I WAS BORN in 1979 to a loving family and had a happy childhood. We all lived a humble life. 18th July 2001 was just an ordinary day until the murder took place. To date, I still don’t know all the details of that fateful day. In total, five people – including myself – were accused of having illicit relations with a woman and killing her husband, who, as a landlord, was a powerful person. The trial lasted two and a half years. Another defendant and I were sentenced to death; two others were punished with life imprisonment.
When I was in jail, I knew that this would be a waste of my time, so I thought I might as well do something.During this time, I decided I should better myself and complete my education. I started by learning the Quran, then I finished my schooling. I completed my matriculation and intermediate (equivalent to high school). I then completed my undergraduate degree and started my Master of Arts in Islamic Studies, which I am hoping to complete soon. I taught myself calligraphy and still practice it to this day. I also started writing poetry. These hobbies provided some solace and hope.
I could not allow myself to have feelings while I was inside. I needed a heart of steel to be able to survive in jail on death row.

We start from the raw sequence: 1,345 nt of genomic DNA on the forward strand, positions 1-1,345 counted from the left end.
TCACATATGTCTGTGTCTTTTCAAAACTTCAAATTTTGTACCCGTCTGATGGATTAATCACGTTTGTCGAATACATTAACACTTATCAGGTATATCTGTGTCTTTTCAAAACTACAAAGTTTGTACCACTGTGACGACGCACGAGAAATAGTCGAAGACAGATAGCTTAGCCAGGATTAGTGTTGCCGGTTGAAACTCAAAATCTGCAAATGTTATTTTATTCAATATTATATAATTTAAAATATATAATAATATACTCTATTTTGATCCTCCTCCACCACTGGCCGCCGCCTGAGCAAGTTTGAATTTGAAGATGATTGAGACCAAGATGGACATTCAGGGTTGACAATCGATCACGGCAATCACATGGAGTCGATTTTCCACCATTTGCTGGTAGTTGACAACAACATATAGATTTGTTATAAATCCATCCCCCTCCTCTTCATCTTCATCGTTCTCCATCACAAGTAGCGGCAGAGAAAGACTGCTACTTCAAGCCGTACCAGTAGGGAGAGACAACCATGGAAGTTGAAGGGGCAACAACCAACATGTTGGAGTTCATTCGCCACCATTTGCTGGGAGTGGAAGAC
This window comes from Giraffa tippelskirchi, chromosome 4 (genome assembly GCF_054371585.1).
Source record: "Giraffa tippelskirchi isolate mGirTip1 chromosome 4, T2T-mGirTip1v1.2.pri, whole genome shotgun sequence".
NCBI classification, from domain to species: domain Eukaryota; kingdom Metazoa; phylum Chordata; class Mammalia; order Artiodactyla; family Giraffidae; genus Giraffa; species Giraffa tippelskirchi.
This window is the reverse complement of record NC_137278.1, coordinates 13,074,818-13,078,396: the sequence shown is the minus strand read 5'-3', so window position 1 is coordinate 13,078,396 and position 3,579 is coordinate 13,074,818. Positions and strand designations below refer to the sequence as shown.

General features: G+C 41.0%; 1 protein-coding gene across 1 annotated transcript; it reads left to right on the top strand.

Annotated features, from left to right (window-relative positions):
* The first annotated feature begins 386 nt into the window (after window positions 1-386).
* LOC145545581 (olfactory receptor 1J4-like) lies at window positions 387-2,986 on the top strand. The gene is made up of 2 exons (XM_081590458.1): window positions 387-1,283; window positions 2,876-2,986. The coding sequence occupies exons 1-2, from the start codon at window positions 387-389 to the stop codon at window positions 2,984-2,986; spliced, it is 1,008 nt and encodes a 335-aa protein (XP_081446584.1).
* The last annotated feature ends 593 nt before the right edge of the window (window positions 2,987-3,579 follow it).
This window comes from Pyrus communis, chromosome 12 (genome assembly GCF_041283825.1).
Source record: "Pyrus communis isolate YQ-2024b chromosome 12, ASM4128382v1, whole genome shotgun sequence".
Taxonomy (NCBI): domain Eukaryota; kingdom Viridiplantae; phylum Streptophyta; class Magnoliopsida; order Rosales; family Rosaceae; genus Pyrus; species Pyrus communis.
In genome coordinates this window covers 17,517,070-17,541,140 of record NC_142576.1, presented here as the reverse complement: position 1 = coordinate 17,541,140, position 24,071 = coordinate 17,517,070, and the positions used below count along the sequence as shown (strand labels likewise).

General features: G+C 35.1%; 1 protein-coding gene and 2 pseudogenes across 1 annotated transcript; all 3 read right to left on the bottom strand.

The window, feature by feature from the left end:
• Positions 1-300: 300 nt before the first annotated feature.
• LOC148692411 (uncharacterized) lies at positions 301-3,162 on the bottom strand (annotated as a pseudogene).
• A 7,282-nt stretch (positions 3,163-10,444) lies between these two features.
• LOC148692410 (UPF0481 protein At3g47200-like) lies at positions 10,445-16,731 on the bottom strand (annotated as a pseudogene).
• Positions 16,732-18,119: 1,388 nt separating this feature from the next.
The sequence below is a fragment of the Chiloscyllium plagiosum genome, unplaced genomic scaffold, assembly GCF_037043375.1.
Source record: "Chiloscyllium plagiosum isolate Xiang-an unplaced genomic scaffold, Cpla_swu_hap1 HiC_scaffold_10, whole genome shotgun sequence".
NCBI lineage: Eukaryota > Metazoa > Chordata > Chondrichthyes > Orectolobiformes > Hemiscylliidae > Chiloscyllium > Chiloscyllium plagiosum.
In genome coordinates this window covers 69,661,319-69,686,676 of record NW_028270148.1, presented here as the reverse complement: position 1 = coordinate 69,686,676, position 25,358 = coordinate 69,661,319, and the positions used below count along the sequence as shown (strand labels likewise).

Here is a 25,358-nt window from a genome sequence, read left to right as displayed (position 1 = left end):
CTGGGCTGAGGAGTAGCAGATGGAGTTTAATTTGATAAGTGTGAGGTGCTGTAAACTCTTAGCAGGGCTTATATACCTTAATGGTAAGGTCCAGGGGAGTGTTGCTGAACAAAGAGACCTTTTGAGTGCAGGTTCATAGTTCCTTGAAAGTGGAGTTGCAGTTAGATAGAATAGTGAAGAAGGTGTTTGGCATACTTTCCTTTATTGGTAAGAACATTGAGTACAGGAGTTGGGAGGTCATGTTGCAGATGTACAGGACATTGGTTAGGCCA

Being on death row made me truly understand the concept of death. During my incarceration I witnessed about 50 executions.It’s an experience that changes you forever.
I used to pray five times a day in my death cell. I knew I would be spending a lot of time there, so I had to be patient. I would eat when it was time. I would get to walk as well, but only within the block of death cells, which was about 40 feet square. I had to spend 22 hours per day in my cell.
Khawar, a co-accused, died while in confinement. He had a heart attack in the winter. It had a lot to do with jail negligence and the failure to treat him. I got hepatitis while I was confined but, thankfully, I recovered.
I became a religious teacher while incarcerated, so I was called teacher (ustaad). Thanks to my neat handwriting and my unwillingness to be corrupted – I could have easily been paid more than PKR 5000 – I was soon entrusted with the role of office clerk (munshi). My family was very proud of me for this. They would send blankets for the other prisoners in the winter.